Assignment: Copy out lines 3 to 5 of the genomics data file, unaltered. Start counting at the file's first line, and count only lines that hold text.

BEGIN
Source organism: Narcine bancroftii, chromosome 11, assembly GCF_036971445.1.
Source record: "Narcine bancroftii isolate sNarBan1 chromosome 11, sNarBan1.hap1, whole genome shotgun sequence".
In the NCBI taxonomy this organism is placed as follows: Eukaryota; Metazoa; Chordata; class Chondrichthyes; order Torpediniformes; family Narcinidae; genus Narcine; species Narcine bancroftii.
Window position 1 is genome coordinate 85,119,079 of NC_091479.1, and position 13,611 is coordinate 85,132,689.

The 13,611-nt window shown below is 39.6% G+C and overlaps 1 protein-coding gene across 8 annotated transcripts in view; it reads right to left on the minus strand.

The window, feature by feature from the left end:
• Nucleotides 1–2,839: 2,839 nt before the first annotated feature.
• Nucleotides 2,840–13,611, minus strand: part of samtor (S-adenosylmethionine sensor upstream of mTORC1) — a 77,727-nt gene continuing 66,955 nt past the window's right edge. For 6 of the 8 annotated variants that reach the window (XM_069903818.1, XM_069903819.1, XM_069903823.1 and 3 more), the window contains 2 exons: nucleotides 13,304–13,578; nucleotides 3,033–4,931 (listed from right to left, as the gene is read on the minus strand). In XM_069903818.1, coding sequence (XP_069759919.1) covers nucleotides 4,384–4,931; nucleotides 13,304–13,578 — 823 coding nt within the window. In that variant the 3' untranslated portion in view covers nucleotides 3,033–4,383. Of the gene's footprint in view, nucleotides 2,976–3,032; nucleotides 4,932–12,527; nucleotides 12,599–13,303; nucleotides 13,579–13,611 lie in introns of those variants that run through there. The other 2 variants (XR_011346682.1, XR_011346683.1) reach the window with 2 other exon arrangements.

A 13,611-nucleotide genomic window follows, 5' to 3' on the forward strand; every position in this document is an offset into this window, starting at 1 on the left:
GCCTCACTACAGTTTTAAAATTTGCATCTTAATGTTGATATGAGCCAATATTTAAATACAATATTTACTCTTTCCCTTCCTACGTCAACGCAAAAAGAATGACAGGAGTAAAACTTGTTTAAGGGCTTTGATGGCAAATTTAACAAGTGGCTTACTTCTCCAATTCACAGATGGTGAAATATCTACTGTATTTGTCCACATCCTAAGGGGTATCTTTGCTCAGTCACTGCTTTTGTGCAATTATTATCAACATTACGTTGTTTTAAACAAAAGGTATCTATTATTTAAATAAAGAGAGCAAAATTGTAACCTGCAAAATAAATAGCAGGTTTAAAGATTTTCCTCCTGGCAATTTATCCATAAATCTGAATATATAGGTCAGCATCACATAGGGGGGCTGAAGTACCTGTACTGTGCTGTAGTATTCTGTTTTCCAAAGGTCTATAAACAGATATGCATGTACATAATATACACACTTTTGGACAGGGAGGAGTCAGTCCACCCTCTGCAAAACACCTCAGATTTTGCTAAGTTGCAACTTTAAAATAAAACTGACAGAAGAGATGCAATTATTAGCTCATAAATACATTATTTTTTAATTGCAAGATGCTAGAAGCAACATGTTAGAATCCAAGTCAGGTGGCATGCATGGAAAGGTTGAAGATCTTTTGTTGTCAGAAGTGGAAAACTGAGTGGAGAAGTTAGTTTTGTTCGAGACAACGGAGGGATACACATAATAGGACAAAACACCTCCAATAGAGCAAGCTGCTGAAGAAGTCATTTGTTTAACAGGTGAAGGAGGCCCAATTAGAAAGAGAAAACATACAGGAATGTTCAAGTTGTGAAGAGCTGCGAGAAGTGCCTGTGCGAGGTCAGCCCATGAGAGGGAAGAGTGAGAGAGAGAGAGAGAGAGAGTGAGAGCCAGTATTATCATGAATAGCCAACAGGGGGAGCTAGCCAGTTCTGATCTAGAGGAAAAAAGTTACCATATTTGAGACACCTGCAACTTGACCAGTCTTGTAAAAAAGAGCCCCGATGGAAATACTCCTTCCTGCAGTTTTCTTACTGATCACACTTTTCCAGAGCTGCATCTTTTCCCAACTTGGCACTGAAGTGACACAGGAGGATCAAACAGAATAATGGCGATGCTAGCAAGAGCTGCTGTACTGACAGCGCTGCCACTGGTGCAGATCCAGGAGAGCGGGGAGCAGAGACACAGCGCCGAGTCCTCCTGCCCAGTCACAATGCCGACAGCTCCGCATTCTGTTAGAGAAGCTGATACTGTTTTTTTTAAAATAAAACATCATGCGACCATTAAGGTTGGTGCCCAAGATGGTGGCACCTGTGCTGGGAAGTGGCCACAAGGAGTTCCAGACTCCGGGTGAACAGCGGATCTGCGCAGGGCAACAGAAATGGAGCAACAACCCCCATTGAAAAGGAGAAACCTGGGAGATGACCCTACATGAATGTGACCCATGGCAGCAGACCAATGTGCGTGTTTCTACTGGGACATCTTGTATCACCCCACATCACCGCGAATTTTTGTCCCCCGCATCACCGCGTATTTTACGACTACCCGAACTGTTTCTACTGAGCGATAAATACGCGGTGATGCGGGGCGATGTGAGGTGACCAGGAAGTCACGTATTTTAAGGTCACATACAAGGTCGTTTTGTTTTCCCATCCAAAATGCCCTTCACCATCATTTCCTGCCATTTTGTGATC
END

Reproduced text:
In the NCBI taxonomy this organism is placed as follows: Eukaryota; Metazoa; Chordata; class Chondrichthyes; order Torpediniformes; family Narcinidae; genus Narcine; species Narcine bancroftii.
Window position 1 is genome coordinate 85,119,079 of NC_091479.1, and position 13,611 is coordinate 85,132,689.

The 13,611-nt window shown below is 39.6% G+C and overlaps 1 protein-coding gene across 8 annotated transcripts in view; it reads right to left on the minus strand.